Once you have decided who you are signing up with you’ll open a Tax Free Savings Account (TFSA). This account will allow you to set money aside to invest tax free. You can invest and watch your money grow, collect dividends and reinvest all without having to pay tax! This account had an annual contribution limit of $6000 in 2020. If you do not utilize that amount in any given year it rolls over to the following year. If you go over that amount you are taxed on the amount of money over your limit. 

Making Your First Purchase

When I said you didn’t have to pick stocks to have your money work for you I meant it. The stock market returns an average of 10% a year. By investing in the S&P 500 or NASDAQ (the two major stock markets in the US) through index funds or ETFS’s  you can double your money approximately every 7 years. 

If you have complicated finances I would recommend an investment advisor but they aren’t always necessary. In reality many investment advisors can’t beat the market or pick stocks any better than you can if you are informed. CNBC reported in 2019 that the majority of active traders trailed the S&P 500 for the 9th year in a row. 

Investment advisors also take a portion of your profits for doing worse than you could have usually around 1%. The difference is that 10% is significantly greater than 9% in the long run. A 10% return on $100,000 is $10,000 while a 9% return is $9000. It only gets worse as the amounts get larger and compound interest starts to exponentially grow your money. 

Investing in diversified index portfolios such as:

  • Vanguard Total Stock Market Index Fund (VTSMX)
  • Vanguard Total International Stock Index Fund (VGTSX)
  • Vanguard Total Bond Market Fund (VBMFX)

You will have a great start in your investing career. By investing $1,200 this year ($100/month) in 10 years you would have $3,248 for doing nothing except letting it grow!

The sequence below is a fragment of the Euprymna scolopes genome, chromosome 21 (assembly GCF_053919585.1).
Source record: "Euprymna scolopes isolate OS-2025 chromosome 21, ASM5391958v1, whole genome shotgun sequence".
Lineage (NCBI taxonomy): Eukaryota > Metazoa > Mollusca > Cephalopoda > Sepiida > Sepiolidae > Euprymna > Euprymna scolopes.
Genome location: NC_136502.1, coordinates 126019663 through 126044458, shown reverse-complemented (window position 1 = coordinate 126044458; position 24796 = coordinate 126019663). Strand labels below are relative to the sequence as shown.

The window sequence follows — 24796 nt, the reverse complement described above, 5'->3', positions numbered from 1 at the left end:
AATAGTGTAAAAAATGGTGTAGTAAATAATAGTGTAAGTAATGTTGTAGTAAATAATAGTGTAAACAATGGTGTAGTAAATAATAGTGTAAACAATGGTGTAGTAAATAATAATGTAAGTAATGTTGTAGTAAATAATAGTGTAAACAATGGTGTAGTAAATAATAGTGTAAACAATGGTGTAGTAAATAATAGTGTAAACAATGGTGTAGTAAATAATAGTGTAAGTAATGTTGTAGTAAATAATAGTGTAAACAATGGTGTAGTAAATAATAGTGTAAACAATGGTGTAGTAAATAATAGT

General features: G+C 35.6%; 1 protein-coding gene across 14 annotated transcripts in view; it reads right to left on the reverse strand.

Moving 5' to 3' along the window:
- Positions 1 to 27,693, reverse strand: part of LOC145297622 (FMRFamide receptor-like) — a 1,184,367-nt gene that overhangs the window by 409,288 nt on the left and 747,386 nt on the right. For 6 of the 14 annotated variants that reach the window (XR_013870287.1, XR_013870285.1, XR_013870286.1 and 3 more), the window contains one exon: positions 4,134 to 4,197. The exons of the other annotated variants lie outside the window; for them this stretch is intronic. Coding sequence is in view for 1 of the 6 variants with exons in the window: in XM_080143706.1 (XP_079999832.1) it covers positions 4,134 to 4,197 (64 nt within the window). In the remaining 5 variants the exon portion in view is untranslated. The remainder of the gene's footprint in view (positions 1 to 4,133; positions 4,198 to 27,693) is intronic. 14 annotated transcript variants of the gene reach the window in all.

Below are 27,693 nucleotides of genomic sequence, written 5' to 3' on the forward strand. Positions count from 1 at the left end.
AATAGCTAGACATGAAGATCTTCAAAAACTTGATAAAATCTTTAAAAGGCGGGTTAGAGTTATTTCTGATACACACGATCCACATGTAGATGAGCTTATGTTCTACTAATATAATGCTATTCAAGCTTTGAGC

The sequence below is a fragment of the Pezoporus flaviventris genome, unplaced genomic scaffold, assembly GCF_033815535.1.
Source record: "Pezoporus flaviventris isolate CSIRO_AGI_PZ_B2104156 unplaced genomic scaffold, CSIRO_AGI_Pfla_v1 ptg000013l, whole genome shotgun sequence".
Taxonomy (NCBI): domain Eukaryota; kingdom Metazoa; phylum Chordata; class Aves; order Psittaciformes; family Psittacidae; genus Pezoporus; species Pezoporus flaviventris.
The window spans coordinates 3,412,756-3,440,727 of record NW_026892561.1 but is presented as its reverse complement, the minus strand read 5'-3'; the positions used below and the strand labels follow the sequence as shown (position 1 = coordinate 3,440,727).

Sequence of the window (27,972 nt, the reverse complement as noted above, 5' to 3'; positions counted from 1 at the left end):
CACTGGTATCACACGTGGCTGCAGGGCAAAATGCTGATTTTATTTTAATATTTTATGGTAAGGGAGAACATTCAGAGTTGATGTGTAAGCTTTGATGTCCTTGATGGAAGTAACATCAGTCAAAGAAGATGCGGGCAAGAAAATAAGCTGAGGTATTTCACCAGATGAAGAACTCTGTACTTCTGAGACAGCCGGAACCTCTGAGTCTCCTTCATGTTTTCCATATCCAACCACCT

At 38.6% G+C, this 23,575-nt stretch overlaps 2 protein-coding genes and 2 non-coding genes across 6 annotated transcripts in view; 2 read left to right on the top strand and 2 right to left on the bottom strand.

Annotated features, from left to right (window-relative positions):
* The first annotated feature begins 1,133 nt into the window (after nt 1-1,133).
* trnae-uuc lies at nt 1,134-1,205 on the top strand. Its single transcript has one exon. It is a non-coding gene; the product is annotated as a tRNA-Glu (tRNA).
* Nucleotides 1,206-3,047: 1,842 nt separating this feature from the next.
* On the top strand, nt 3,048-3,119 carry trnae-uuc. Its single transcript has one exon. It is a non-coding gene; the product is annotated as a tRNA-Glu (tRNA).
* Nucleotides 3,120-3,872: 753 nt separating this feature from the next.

Now lets scale it up. 

$12,000 dollars this year at a 10% return. In 25 years you’ll have. $144,683.33

Checking in

After making your initial investment it is important to let the money sit and accumulate over time with monthly additions. It doesnt matter if you add $50 a month or $200 it is about building that habit of continually adding to your investments. 

Refrain from checking your account every day, there will be days your portfolio drops 1%,5%,10% and there will be days you go up the same amount. Stick through the hills and valleys and everything will be fine. 

In a later blog we will talk about how you can adjust your portfolio in order to have it properly diversified to decrease risk. 

The information I provide in my blog is only my opinion and I encourage you to do your own research before beginning to invest. 

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The Pros and Cons of Credit Cards

Credit cards can either be a good decision or the WORST decision you have ever made in your life. If you were to search “Things to do when you turn 18” credit cards rank highly amongst the top 10 but the dangers and benefits of a credit card are severely overlooked. They can have you wishing you never got a credit card in the first place. 

Most people are expecting to go into debt in order to fund a large purchase such as a car or home at some point in their life. For this reason, a credit card can be beneficial in order to build your credit score. 

On the other hand, if you are already bad with controlling your spending you should stay clear of credit cards as they will drag you into years and years of debt. 

  • What are credit cards?
  • Should I get one?
  • Why you shouldn’t get one

What are credit cards?

A credit card is a card issued from a bank that allows you to make purchases on credit. Credit cards differ from debit cards because you are using borrowed money (money that is not yours) that you are required to repay. 

CREDIT CARDS ARE NOT MONEY.

There are a number of different cards that you are able to apply for but the main ones issued to students are cashback cards and reward cards. These cards will likely have zero annual fees and be a good starting point for the majority of people. 

Cashback cards will pay you back a percentage of what you spend on eligible purchases. This amount is usually around 1%.

Reward cars will give you points on eligible purchases that you can utilize at a later date. 

There may also be options for travel rewards cards and other high percentage cashback cards that come at an annual fee. It is likely that the rewards that you will receive will not be greater than the annual fee given your expenditure at this point in your life although it is definitely something to consider on a case by case basis. A $500 credit limit, $0 annual fee card with definitely get the job done.